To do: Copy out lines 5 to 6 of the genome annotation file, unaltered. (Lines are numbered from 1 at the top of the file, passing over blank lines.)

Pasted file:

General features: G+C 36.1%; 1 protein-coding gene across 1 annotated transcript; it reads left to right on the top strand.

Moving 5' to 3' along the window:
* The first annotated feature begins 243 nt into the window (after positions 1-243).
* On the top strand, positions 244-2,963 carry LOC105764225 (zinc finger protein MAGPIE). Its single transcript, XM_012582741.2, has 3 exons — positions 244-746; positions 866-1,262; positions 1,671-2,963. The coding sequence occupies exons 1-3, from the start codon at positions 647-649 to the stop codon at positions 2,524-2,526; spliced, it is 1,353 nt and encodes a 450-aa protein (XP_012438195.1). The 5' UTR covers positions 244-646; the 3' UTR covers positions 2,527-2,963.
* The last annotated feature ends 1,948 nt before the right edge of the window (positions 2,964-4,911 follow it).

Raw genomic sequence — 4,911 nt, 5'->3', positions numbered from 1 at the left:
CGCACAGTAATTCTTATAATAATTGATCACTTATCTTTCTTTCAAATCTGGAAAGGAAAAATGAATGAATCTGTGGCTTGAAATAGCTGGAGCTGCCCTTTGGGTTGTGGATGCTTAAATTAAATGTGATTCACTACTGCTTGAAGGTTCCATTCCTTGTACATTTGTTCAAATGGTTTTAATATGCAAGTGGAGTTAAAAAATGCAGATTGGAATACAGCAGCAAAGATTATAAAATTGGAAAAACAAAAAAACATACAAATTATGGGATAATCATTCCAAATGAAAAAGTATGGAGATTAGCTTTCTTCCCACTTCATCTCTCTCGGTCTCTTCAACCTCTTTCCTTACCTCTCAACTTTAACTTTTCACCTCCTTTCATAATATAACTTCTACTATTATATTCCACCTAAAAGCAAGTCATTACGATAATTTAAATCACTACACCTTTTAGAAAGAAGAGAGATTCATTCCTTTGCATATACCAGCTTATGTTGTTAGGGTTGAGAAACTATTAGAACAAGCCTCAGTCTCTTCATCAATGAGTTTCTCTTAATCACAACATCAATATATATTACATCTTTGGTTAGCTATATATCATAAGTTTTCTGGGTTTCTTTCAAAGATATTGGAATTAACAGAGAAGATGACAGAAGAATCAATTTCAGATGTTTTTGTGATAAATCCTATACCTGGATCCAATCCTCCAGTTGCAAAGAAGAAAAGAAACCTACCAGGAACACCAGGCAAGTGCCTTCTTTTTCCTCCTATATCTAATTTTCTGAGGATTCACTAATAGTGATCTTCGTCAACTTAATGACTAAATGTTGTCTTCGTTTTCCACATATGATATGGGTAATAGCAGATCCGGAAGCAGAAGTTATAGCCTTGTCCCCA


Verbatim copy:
* The last annotated feature ends 1,948 nt before the right edge of the window (positions 2,964-4,911 follow it).

Raw genomic sequence — 4,911 nt, 5'->3', positions numbered from 1 at the left: